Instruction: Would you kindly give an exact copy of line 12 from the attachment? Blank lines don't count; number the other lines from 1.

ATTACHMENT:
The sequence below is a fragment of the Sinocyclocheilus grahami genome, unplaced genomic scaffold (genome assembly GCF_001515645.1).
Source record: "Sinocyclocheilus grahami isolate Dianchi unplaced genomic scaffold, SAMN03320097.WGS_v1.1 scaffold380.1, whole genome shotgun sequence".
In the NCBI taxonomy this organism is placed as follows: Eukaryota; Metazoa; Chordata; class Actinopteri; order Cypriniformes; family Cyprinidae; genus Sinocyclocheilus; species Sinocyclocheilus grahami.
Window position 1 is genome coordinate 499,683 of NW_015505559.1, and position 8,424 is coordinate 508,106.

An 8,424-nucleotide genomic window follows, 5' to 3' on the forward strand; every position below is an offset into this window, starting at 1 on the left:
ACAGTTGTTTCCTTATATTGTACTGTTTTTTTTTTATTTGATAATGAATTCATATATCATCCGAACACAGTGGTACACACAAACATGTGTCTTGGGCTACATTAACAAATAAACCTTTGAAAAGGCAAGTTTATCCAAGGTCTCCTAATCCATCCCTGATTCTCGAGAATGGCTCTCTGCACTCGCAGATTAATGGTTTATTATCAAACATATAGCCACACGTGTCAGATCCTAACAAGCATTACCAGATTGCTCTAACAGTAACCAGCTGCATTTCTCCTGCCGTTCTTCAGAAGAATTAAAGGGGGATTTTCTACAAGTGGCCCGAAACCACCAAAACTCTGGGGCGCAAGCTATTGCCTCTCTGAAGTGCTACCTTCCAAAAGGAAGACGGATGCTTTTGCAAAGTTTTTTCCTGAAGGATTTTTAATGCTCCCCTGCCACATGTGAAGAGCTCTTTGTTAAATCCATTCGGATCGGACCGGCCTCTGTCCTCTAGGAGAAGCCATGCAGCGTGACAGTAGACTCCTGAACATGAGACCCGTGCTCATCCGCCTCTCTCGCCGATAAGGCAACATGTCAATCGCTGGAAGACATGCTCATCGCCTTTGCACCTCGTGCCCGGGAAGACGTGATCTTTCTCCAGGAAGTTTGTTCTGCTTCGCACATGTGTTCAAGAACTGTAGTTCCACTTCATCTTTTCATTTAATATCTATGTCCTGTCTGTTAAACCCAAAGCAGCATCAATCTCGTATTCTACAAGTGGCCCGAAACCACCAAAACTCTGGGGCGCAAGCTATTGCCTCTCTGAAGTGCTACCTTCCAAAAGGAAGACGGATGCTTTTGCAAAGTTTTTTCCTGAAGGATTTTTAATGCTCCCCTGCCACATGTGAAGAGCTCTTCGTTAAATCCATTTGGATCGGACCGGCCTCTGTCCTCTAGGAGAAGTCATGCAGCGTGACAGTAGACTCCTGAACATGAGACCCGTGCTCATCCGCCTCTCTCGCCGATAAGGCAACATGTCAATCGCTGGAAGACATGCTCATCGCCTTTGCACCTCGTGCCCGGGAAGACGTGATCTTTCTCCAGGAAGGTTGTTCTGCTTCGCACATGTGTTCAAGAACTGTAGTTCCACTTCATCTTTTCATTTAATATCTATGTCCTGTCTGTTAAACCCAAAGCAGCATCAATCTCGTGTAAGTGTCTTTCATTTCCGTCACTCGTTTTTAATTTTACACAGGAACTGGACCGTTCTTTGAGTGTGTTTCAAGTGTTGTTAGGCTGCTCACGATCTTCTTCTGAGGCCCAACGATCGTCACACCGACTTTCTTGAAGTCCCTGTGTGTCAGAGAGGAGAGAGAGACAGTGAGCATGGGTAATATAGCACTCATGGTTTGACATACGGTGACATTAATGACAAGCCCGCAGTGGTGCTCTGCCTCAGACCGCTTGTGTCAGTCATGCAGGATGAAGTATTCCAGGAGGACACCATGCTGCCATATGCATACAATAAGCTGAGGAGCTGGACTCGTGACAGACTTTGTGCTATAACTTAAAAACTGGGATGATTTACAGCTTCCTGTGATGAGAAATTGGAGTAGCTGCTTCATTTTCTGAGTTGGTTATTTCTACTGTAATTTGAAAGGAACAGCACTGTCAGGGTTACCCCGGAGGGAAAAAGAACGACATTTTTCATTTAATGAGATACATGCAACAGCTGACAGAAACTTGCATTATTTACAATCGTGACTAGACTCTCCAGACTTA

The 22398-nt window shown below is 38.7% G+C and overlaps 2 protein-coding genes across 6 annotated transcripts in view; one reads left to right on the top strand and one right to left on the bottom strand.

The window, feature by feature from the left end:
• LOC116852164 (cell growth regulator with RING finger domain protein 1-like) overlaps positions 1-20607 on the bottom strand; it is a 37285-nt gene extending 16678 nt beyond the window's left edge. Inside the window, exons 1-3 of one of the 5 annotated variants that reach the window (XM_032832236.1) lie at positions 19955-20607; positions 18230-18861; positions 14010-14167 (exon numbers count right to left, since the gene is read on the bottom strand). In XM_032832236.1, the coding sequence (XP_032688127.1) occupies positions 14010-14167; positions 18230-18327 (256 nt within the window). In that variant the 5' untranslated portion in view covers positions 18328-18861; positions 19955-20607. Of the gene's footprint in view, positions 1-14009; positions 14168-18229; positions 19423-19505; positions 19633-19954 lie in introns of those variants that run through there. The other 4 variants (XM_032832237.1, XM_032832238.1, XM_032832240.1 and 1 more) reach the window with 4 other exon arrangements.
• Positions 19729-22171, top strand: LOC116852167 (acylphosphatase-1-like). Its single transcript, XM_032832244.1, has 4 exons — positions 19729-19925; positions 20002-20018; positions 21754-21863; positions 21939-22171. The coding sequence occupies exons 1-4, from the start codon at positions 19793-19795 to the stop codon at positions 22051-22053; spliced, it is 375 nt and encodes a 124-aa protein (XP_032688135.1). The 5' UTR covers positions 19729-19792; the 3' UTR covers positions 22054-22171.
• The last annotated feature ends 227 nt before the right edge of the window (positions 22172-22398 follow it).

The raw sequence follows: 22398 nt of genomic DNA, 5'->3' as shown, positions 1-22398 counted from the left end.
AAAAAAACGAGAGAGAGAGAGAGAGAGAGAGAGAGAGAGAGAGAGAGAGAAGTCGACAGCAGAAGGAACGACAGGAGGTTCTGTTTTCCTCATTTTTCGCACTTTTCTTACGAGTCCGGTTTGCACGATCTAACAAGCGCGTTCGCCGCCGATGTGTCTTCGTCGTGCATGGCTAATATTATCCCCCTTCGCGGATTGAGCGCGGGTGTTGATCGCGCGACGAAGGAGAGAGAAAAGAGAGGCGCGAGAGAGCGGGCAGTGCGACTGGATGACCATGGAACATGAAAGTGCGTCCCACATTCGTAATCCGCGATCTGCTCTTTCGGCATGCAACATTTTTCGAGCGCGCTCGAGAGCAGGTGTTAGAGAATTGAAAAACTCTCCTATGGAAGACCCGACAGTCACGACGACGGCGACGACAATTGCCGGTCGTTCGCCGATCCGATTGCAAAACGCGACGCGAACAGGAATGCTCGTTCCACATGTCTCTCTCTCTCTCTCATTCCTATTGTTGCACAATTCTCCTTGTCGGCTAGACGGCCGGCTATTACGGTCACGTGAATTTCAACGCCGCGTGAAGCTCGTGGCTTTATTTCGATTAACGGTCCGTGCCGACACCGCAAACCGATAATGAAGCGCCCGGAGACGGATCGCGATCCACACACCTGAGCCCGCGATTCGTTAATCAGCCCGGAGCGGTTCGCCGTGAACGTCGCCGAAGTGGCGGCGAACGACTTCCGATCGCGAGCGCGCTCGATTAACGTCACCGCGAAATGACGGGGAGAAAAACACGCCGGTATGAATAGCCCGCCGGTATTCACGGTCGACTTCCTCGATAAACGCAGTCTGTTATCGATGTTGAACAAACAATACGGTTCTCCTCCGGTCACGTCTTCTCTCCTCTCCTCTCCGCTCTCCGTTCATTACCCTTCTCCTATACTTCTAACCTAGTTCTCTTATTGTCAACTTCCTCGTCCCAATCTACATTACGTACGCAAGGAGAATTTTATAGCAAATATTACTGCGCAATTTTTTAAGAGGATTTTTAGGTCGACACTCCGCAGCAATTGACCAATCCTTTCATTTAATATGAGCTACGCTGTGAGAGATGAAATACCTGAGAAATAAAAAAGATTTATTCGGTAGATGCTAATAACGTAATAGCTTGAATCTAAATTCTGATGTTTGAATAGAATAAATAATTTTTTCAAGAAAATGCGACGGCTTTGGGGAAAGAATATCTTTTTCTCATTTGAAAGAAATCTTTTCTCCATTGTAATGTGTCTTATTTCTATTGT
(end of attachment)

The raw sequence follows: 22398 nt of genomic DNA, 5'->3' as shown, positions 1-22398 counted from the left end.